Cesar Ruiz could be next great center for the Kansas City Chiefs

Michigan center Cesar Ruiz (Photo by G Fiume/Maryland Terrapins/Getty Images)
Michigan center Cesar Ruiz (Photo by G Fiume/Maryland Terrapins/Getty Images) /
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Michigan center Cesar Ruiz
Michigan center Cesar Ruiz (Photo by G Fiume/Maryland Terrapins/Getty Images) /

Scouting Report

A two-year starter for Michigan, Cesar Ruiz started 31 of 36 games in his collegiate career. His first action came in the final five games of his freshman season where he played at right guard. Ruiz would take over as the starting center for the Wolverines in his sophomore and junior seasons. During his two seasons starting at center, Ruiz had nearly 900 pass protections snaps and gave up one sack, according to Pro Football Focus.

Ruiz has a thick, compact frame with the excellent athletic ability for the center position. He tested in the 91st percentile at the NFL Combine among centers since 1999.

Vs. the Run

The first thing that pops off of the screen when turning on Ruiz’s tape is his ability to get out into space. His quickness, body control, and vision are all on full display. Opening his hips and accelerating to get out in front is impressive. He can make sharp cuts to redirect his path and channel his power at the point of attack. Ruiz doesn’t typically look to overpower his opponents in the open field. Instead, he rotates his hips to seal off run lanes.

Ruiz also brings power and a nasty streak in the power run game. He knows no bounds when it comes to doing what it takes to sustain his block. Explosive off the snap, Ruiz shows good pad level and some pop with his hands on initial contact. The former Wolverine has the torque to throw defensive linemen, as he will do whatever it takes to sustain his block. Few defenders found success detaching once Ruiz got his hands on them. On drive blocks, he resets and maintains leverage well while keeping his feet churning.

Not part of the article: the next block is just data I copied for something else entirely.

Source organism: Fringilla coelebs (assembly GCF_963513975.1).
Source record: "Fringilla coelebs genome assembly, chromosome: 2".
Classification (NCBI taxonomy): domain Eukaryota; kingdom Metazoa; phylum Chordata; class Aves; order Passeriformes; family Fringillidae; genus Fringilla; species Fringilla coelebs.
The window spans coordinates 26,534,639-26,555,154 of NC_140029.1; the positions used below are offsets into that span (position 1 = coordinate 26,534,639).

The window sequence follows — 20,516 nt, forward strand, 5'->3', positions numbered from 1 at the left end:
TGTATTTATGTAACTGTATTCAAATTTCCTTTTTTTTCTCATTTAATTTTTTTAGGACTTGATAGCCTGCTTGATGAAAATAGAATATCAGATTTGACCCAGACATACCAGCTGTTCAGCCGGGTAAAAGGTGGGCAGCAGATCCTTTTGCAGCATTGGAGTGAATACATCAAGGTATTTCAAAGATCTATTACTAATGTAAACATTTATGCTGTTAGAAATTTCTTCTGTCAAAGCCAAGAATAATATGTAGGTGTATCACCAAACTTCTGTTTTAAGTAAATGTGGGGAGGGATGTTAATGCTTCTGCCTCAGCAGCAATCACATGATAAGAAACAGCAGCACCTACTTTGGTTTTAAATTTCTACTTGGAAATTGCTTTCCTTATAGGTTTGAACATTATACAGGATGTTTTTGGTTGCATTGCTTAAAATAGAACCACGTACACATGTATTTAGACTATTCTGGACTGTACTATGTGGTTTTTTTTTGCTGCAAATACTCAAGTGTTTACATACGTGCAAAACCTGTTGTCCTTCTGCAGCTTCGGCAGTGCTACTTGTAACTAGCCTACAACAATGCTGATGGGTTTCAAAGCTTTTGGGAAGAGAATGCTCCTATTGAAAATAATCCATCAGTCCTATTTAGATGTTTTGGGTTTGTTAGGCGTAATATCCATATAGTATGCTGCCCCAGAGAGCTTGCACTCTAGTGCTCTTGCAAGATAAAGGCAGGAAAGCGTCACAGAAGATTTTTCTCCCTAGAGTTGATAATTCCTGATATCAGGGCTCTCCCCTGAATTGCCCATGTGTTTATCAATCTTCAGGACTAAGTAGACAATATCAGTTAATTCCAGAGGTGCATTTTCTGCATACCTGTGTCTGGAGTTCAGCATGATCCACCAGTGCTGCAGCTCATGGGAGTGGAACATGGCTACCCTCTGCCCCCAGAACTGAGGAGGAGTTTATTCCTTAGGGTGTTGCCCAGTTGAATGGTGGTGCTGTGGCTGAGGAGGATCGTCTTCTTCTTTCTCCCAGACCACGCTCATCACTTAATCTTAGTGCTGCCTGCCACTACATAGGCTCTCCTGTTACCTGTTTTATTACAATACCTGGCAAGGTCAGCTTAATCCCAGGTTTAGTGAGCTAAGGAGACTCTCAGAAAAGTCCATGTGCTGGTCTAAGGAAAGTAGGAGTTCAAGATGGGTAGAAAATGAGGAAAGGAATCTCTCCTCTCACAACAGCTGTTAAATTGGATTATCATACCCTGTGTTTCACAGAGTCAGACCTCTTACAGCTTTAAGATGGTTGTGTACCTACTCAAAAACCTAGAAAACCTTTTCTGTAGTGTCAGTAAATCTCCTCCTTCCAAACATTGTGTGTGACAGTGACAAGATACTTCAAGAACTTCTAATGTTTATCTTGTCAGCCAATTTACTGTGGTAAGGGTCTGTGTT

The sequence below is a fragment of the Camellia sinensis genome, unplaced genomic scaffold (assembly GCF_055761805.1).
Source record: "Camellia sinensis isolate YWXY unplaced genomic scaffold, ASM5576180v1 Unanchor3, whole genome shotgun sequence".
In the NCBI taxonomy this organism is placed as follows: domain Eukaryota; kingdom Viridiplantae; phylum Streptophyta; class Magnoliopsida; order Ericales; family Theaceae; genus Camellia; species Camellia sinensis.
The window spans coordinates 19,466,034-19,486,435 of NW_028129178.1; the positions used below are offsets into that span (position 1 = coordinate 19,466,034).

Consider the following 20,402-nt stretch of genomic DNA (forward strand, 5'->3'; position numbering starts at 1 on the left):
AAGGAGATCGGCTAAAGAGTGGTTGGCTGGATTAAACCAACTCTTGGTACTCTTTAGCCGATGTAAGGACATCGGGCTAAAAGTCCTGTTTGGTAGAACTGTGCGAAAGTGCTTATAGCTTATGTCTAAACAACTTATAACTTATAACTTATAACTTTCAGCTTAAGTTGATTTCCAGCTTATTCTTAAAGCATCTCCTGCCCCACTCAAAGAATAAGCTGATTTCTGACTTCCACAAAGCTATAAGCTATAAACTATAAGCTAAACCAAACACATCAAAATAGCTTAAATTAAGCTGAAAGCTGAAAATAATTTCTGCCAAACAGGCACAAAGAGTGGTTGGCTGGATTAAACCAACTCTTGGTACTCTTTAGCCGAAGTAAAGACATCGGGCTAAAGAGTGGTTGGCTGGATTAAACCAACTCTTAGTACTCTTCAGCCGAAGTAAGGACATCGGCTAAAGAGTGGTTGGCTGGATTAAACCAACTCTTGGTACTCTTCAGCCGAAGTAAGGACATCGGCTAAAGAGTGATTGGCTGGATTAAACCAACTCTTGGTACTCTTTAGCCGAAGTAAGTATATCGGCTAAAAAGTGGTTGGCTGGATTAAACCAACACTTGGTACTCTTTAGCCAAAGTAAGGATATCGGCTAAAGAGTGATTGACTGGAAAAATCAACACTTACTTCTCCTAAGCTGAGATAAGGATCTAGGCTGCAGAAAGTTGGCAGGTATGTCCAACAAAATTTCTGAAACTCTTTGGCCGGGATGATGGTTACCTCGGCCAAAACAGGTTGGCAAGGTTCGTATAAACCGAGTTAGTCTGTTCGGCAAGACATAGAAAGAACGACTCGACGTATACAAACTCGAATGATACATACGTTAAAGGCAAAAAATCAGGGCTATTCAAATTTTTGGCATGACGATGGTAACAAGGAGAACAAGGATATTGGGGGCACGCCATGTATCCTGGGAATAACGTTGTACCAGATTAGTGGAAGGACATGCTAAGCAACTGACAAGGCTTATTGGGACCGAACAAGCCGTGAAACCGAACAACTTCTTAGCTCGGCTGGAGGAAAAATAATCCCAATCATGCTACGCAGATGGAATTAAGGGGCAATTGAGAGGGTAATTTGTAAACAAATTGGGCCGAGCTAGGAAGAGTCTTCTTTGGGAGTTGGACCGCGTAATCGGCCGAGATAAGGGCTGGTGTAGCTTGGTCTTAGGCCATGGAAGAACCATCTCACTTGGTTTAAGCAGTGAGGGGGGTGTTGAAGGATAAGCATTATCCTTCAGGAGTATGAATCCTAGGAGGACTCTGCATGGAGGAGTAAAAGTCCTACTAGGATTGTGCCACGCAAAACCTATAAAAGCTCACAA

In zone run blocking schemes, Ruiz has the quick first step, lateral movement to work down the line, and flexibility to turn upfield. He brings a powerful blow when working combo blocks to push defensive tackles across the face of the offensive guard before working to the second level. As he reaches his assignment at the second level, Ruiz quickly flips his hips turning his back to the run lane to provide a clear path for running backs.

Vs. the Pass

Ruiz is a vocal leader along the offensive line adjusting blocking assignments pre-snap. Given his explosiveness out of his stance, ability to mirror rushers, anchor when switching to power, and awareness against stunts and late blitzes, he has all of the physical traits to become one of the best centers at the NFL level.

There was clear improvement from Ruiz in his pass protection from 2018 to 2019. His consistency with his hands and timing of his strikes could still improve, but he’s demonstrated improvement each year. Watching him mirror pass rushers along the interior and maintaining leverage is not what you usually see from a man his size. His smooth footwork and ability to convert to his anchor will have NFL coaches excited.

When left uncovered, Ruiz keeps his head on a swivel looking for work. He does an excellent job of assisting his teammates. It’s a rare occasion for him to be caught off guard by stunts or a late blitz. There was clear continuity along the Michigan offensive line as they exchanged stunts and twists at a high level.

Where Ruiz can struggle in pass protection is against longer, quick-twitch defensive tackles. Given his size, Ruiz lacks somewhat in the length department. Longer armed defensive tackles gave him trouble at times as he was unable to get his hands on them and assert his dominant power.